Case Study 4:
Puma and Gucci/Adidas v Forever 21:
Legal Issue: Design Copying[5]
Facts: Lawyers for forever 21 have been keeping busy this year. First, Adidas accused the fast-fashion chain of copying its trademarked three-stripe design on a range of goods, then Kering-operated Puma launched a battle over what it argued were clear knockoffs of popular shoe designs by Rihanna for her fenty line. Undeterred, forever 21 then took a Pre-emptive strike at Gucci, which had allegedly sent it cease- and - desists letters regarding striped apparel it claimed was a rip off of its classic and trademarked grosgrain two-tone stripe details.

The luxury brand hit back with claims of infringement, arguing forever 21's blatant exploitation of its designs could not continue. Adidas and Puma's arguments were also along those lines, but all of the cases are ongoing. With forever 21 generally defending itself as manufacturing popular, but unprotectable , designs.

Sweeping rulings on design and trademark infringement in fashion are scarce, and judges tend to be tasked first with deciding if a given design is even worthy of protection, and then move onto culpability. Should a judge find forever 21 took another brands ideas and used them for its own gain, it would at least dampen its proclivity for copycat designs and signal to others like it that courts are taking a serious look at litigation over designs. The amount of litigation alleging design copies could also increase exponentially.

Case study 5
Sales Associates v Forever 21 and Gucci and Sterling jewelers and Wal-Mart:

Legal Issue: Worker harassment, Discrimination , negligence
Facts : There has been a string of worker lawsuits against some of the biggest and well-known retailers and brands[6] this year, and none look to be headed for resolution anytime soon. Forever 21 is being accused of allowing a hidden camera to be installed inside an employee bathroom, which was discovered only because footage of one former saleswoman ended up online. A former Gucci Saleswoman claims she was regularly subjected to sexual taunts and alarming encounters with her store manager with no recourse.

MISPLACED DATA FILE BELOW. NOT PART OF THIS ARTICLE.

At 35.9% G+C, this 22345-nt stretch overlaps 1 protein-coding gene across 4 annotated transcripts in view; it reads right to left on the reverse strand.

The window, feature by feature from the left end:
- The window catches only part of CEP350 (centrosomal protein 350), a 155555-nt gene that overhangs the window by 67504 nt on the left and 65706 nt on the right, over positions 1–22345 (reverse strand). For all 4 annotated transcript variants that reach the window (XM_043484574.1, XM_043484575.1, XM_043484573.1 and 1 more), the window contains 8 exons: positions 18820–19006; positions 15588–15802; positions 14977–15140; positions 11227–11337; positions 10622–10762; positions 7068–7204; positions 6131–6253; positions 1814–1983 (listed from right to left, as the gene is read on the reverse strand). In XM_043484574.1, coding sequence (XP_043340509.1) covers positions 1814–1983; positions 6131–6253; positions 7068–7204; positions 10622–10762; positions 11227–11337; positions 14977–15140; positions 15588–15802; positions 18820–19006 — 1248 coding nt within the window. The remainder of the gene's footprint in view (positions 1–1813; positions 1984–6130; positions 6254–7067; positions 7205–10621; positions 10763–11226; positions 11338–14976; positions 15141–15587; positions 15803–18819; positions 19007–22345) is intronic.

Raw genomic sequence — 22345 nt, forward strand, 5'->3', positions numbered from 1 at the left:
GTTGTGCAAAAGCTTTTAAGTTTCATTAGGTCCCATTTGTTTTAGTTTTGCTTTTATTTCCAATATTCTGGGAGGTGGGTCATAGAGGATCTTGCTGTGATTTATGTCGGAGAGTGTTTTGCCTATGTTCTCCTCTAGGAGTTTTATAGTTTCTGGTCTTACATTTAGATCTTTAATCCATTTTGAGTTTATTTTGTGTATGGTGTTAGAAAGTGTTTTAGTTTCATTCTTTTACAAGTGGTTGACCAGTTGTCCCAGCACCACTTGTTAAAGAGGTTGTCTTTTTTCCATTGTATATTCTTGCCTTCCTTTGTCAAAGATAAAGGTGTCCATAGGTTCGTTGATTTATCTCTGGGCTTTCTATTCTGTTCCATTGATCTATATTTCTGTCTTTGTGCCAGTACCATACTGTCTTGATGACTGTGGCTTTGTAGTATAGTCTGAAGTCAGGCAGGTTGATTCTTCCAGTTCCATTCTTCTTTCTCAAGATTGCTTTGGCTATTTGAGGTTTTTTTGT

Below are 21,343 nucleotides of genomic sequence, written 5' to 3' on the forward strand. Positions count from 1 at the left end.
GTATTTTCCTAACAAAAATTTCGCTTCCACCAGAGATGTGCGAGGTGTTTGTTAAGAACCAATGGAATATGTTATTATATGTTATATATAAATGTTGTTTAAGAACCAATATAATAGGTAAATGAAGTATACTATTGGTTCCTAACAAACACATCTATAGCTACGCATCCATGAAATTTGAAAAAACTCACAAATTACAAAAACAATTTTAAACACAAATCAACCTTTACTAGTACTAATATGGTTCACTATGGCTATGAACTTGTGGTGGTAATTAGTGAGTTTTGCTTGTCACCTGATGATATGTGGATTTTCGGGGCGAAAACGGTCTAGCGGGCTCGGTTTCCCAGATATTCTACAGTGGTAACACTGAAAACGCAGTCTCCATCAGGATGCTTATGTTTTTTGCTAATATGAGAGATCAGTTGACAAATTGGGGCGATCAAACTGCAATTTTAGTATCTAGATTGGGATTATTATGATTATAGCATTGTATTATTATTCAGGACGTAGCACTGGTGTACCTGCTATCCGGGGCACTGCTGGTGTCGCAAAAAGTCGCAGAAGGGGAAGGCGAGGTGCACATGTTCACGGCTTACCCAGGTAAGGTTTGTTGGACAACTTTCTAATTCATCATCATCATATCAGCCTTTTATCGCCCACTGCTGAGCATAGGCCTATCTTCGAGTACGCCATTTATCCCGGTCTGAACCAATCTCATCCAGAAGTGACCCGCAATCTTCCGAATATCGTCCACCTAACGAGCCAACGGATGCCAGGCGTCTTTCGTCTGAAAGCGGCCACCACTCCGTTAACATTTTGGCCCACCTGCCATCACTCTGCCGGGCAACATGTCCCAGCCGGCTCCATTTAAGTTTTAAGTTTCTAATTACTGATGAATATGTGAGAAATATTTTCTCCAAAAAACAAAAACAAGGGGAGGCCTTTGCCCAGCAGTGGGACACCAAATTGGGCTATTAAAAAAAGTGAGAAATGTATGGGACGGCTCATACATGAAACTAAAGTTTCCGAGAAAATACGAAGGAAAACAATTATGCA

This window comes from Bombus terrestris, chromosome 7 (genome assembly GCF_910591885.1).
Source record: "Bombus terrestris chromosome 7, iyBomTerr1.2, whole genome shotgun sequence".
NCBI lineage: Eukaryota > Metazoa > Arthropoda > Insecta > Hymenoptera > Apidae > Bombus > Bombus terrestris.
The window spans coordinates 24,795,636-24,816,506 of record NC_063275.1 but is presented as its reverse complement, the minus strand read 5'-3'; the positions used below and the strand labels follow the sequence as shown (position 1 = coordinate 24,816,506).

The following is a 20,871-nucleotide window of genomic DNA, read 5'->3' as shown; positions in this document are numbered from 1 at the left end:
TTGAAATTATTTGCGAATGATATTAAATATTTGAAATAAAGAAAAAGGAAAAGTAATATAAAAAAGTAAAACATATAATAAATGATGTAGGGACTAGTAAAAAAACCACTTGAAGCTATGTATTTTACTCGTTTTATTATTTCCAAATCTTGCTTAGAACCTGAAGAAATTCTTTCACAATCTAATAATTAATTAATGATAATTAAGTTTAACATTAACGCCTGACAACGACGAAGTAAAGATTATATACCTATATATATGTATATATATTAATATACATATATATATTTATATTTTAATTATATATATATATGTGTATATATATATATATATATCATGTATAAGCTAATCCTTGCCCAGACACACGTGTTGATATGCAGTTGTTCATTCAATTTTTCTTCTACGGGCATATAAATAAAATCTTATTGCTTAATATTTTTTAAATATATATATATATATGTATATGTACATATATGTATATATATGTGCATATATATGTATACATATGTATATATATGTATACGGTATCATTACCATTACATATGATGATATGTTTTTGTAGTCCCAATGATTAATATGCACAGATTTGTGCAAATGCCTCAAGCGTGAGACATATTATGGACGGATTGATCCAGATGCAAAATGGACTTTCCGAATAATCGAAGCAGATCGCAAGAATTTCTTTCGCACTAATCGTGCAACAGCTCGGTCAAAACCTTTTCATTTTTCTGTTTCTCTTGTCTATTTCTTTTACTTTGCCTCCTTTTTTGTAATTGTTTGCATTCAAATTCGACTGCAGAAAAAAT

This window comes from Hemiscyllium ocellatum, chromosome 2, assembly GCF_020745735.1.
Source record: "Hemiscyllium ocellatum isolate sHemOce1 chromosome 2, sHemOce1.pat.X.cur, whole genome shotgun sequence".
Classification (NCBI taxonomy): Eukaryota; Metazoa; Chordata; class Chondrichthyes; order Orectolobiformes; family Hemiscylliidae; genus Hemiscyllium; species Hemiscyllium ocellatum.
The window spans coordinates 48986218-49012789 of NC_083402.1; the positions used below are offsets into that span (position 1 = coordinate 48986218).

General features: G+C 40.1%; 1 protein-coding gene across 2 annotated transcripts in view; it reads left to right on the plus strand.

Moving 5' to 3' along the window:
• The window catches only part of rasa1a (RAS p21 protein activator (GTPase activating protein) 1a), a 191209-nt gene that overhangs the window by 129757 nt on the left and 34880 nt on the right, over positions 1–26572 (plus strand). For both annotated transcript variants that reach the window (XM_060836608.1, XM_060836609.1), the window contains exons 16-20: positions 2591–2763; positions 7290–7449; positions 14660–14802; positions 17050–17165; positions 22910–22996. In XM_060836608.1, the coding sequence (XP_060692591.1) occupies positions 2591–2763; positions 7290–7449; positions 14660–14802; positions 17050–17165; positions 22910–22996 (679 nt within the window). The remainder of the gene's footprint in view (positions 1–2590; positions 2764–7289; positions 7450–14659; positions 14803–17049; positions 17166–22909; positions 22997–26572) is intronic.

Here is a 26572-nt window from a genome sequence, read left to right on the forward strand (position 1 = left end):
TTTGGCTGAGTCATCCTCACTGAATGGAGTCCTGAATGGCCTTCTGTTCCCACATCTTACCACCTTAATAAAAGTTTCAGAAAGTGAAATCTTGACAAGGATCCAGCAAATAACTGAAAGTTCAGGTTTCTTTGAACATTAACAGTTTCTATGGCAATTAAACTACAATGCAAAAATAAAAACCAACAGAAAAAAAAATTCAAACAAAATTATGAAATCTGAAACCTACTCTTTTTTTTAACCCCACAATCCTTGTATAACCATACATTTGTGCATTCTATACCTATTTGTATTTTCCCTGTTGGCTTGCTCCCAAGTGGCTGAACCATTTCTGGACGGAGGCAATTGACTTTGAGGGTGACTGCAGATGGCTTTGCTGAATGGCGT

Sterling jewelers hired its first female ceo in the wake of years -long arbitration turning up dozens of accounts of harassment by male executives and managers. And Wal-Mart stores Inc, is again being accused of systematically paying and promoting women in its stores less than men.

Retail, which employs some 4.6 million people in the U.S , where a majority of dales associates are women, could also be due for something of a reckoning. Lawsuits are often the first signal to lawmakers and sometimes companies that issues are systemic and require broader action.If any of the above lawsuits resulted in a win for a plaintiff, retailers would at least be on notice that ensuring the safety and rights of their workers should be very high on any list of business priorities.

Conclusion:
Fashion industry is the ever growing and evolving industry which is most likely would never go down. And thus, for fair play to persists in this industry,stricter laws are required.The threat that is copying and counterfeiting results not only in monetary losses but also demotivates the designers to create something new and innovative. Piracy kills creation and thus, eradicating piracy is of foremost importance. Thus, these case studies reveals the importance of intellectual Property law in Fashion industry and their impact in this globalized era.

End-Notes:

  1. adidas v Skechers: was a preliminary injunction proper? United States -KnobbeMartens ,World Trademark Review
  2. 137 S.ct.1002(2017).
  3. Harvard Law Review, 131 Harv.L.Rev.363.